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WWF and USAID sign agreement to improve waste management in artisanal fishing in Máncora and Paita

  • This morning, the project “Zero Waste: Navigating towards the management and recycling of inorganic waste from artisanal fishermen from Paita and Máncora” by WWF-Peru, with the support of USAID's Clean Cities, Blue Ocean (CCBO) Program. “Basura Cero” seeks to strengthen the management of inorganic waste from artisanal fishing in the Artisanal Fishing Landing Sites (DPA) of Máncora and Paita, in the north of our country. Find out more information in the following note.
Inorganic waste generated during fishing operations and in DPAs have a detrimental impact on marine life when they are not properly managed.  These wastes represent severe risks for navigation and maritime transport and even affect tourism by visibly contaminating natural landscapes. inorganic waste includes abandoned, lost, and/or discarded fishing gear (APAPD), which are considered the most lethal form of plastic waste for the biodiversity of this ecosystem.

“Inorganic waste generated during artisanal fishing activities have a negative impact on marine life and can harm local communities that benefit from activities related to the marine-coastal ecosystem. It is important to execute more concrete actions and that is what we propose from the project”, commented Carla Cisneros, Director of CCBO.

Faced with this situation, WWF, hand in hand with Grupo GEA, and with the financial support of the Clean Cities, Blue Ocean Program of the United States Agency for International Development (USAID), joins forces to take action with the project “Zero Waste: Navigating towards the management and recycling of inorganic waste from the artisanal fishers of Paita and Máncora”. Today, the launch event was held with the participation of representatives from the Ministry of Production, Ministry of the Environment, DICAPI, IMARPE, FAO, international cooperation institutions such as GIZ, non-governmental organizations such as Ciudad Saludable, and companies such as Apoyo Communications.

At the event Kurt Holle, Director of WWF - Peru, and Carla Cisneros, Director of CCBO, signed the agreement that seals the project and will last a year and a half. Additionally, attendees received information on the problem of waste generated in fishing and key actions to mitigate its negative effects in the aforementioned locations.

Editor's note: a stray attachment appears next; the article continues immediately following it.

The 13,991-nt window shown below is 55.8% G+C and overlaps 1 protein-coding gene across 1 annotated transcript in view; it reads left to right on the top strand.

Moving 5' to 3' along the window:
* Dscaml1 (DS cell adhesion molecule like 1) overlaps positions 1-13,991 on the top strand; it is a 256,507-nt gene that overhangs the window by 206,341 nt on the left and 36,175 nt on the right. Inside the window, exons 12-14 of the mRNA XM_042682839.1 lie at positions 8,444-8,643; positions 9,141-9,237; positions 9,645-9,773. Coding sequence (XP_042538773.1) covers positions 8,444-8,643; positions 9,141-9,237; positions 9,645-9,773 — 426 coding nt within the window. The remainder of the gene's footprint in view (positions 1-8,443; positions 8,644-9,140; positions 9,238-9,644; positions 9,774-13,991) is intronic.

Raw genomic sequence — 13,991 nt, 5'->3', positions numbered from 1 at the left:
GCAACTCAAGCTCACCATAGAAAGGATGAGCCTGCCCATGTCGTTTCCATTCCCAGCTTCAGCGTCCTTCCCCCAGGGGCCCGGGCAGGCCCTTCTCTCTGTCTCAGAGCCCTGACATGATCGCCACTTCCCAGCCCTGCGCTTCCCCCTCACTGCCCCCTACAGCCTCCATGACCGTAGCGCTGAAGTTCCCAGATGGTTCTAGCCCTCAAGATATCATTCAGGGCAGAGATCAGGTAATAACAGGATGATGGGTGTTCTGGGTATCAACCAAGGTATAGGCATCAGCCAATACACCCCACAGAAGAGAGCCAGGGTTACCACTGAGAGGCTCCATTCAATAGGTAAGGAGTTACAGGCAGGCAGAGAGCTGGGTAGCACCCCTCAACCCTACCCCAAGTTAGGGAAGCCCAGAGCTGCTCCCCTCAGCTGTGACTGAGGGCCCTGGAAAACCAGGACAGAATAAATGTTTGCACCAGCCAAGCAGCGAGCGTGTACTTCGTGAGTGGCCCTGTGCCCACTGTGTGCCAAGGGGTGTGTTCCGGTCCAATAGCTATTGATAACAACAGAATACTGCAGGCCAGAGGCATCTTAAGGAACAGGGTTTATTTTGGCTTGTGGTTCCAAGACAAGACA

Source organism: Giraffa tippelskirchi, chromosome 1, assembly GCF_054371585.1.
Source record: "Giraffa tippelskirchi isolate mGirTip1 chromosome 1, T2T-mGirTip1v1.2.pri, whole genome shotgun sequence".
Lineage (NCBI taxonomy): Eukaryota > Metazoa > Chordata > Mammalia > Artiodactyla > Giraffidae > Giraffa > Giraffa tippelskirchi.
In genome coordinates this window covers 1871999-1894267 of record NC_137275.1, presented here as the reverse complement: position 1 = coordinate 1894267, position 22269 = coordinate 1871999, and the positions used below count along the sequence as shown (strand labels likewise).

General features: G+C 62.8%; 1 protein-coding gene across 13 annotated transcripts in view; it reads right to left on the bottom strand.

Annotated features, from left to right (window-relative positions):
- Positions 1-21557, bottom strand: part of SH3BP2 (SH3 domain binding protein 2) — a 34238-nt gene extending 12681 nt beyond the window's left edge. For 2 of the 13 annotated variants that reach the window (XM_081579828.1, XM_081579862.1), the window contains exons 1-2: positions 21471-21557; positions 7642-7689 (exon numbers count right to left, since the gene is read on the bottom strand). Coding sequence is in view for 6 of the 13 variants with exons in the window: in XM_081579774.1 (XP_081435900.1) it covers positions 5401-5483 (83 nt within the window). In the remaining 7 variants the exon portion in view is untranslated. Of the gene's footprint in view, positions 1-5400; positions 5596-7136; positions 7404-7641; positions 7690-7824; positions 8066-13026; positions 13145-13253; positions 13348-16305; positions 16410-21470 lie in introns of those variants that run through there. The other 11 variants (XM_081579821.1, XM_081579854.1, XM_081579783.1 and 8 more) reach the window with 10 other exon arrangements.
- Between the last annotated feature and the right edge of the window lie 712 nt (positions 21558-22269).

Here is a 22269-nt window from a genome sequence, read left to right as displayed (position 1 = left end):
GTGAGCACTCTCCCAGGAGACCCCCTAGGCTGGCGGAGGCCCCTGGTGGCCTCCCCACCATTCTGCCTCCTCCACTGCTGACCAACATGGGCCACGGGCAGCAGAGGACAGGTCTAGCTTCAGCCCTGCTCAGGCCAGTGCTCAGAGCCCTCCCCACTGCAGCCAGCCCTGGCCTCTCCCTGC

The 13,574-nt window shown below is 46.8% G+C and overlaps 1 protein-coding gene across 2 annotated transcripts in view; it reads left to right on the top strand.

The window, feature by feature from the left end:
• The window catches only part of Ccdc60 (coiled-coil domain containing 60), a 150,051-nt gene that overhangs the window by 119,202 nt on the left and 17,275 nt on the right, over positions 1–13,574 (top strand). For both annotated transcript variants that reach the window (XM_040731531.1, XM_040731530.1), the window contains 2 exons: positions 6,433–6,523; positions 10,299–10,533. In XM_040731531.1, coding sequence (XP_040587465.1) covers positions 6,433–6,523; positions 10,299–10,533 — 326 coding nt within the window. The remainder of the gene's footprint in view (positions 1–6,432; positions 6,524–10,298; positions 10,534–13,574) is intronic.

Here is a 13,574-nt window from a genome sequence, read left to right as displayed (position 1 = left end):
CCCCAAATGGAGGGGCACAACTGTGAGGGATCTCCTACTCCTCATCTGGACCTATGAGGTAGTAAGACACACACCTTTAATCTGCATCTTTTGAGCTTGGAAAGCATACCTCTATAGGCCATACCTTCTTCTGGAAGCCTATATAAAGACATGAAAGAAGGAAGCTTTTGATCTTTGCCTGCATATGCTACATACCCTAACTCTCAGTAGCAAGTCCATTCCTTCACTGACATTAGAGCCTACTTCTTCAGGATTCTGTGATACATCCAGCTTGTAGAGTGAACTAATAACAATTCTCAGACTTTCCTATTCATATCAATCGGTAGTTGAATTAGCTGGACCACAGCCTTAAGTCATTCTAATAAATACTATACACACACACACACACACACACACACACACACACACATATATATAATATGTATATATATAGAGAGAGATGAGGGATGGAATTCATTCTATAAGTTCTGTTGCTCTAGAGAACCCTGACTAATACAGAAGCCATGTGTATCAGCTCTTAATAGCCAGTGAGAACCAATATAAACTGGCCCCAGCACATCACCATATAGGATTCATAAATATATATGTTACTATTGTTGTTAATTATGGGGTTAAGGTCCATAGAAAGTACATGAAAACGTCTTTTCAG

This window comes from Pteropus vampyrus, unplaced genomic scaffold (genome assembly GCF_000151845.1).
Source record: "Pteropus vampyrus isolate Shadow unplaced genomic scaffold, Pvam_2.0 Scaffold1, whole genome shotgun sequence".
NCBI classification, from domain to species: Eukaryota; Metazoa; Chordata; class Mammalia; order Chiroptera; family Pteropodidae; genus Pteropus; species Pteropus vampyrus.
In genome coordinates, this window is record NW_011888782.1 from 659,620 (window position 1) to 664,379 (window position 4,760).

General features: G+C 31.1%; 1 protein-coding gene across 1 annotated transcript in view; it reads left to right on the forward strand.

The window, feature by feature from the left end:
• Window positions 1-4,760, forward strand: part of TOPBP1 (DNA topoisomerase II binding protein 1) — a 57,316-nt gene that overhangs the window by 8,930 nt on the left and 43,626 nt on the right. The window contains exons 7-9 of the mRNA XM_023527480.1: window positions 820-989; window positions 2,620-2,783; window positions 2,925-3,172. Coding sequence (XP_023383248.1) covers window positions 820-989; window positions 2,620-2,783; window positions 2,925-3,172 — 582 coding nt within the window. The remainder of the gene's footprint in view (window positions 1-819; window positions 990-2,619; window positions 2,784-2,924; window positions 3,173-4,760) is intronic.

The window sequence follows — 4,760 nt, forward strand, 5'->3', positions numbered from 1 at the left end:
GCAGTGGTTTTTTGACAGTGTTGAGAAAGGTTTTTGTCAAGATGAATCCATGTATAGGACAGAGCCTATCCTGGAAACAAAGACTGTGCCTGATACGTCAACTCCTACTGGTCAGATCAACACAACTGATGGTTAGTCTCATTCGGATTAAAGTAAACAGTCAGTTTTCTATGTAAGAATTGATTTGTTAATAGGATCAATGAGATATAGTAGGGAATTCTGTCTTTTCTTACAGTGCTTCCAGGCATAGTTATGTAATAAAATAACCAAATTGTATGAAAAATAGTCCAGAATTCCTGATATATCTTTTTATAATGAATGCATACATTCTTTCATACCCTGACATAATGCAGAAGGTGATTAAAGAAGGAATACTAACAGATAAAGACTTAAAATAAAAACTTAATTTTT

Clean Cities, Blue Ocean is USAID's flagship program to respond to the global ocean plastic pollution crisis and supports countries in Asia, Latin America, and the Caribbean. In Peru, it works to test and scale solutions at the local level in the coastal cities of Paita, Máncora and Pisco. The projects want to help improve solid waste management and promote its recovery.

It is worth mentioning that “Zero Waste” seeks to strengthen the work of Clean Cities, Blue Ocean by developing inorganic waste management models for fishing operations in the Máncora and Paita DPAs. In addition, it will approach circular economy models that will promote the reduction, correct segregation, as well as recycling of inorganic waste generated in fishing, in particular plastics and APAPD.

“WWF has been working to promote clean oceans through projects that seek to improve the management of waste generated in fishing operations and counteract ghost fishing. Additionally, we have been working with fishers from Paita since 2013, and since the end of 2021, in Máncora. With this project, efforts to prevent pollution by plastics and other waste will be strengthened”, mentions Kurt Holle, Director of WWF-Peru.

A solid plan to improve waste management

The project will have two phases. The first will begin with a diagnosis and a detailed design of the management plan for inorganic waste from artisanal fishing. The second will consist of the implementation of the plan, as well as spreading the experience with the aim of replicating and scaling this project to other places in Peru. Undoubtedly, the ceremony is the beginning of an articulated work for sustainability in the marine ecosystems of northern Peru. Together is possible!

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